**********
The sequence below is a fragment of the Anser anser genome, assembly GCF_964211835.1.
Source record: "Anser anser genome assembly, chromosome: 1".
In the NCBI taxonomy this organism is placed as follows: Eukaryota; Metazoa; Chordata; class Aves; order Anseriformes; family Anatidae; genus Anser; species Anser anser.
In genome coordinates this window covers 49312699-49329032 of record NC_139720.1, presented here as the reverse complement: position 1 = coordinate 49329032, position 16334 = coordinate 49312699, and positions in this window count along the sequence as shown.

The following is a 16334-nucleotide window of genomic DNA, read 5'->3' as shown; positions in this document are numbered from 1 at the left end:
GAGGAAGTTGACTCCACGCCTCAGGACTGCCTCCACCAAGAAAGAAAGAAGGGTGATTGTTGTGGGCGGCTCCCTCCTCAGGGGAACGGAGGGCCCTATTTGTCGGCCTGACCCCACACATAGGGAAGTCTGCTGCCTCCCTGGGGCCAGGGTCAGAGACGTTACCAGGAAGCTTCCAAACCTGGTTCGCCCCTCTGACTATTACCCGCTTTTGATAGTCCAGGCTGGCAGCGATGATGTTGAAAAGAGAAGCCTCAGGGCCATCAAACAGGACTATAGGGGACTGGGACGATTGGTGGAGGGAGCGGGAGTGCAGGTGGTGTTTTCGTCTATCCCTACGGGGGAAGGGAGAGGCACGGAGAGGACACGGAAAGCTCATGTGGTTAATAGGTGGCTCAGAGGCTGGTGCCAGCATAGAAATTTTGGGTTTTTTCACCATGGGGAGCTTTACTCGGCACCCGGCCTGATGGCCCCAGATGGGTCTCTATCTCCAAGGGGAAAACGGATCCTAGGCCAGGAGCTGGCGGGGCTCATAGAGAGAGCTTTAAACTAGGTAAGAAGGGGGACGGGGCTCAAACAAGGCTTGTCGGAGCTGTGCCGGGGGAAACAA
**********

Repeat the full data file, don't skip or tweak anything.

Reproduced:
The sequence below is a fragment of the Anser anser genome, assembly GCF_964211835.1.
Source record: "Anser anser genome assembly, chromosome: 1".
In the NCBI taxonomy this organism is placed as follows: Eukaryota; Metazoa; Chordata; class Aves; order Anseriformes; family Anatidae; genus Anser; species Anser anser.
In genome coordinates this window covers 49312699-49329032 of record NC_139720.1, presented here as the reverse complement: position 1 = coordinate 49329032, position 16334 = coordinate 49312699, and positions in this window count along the sequence as shown.

The following is a 16334-nucleotide window of genomic DNA, read 5'->3' as shown; positions in this document are numbered from 1 at the left end:
GAGGAAGTTGACTCCACGCCTCAGGACTGCCTCCACCAAGAAAGAAAGAAGGGTGATTGTTGTGGGCGGCTCCCTCCTCAGGGGAACGGAGGGCCCTATTTGTCGGCCTGACCCCACACATAGGGAAGTCTGCTGCCTCCCTGGGGCCAGGGTCAGAGACGTTACCAGGAAGCTTCCAAACCTGGTTCGCCCCTCTGACTATTACCCGCTTTTGATAGTCCAGGCTGGCAGCGATGATGTTGAAAAGAGAAGCCTCAGGGCCATCAAACAGGACTATAGGGGACTGGGACGATTGGTGGAGGGAGCGGGAGTGCAGGTGGTGTTTTCGTCTATCCCTACGGGGGAAGGGAGAGGCACGGAGAGGACACGGAAAGCTCATGTGGTTAATAGGTGGCTCAGAGGCTGGTGCCAGCATAGAAATTTTGGGTTTTTTCACCATGGGGAGCTTTACTCGGCACCCGGCCTGATGGCCCCAGATGGGTCTCTATCTCCAAGGGGAAAACGGATCCTAGGCCAGGAGCTGGCGGGGCTCATAGAGAGAGCTTTAAACTAGGTAAGAAGGGGGACGGGGCTCAAACAAGGCTTGTCGGAGCTGTGCCGGGGGAAACAA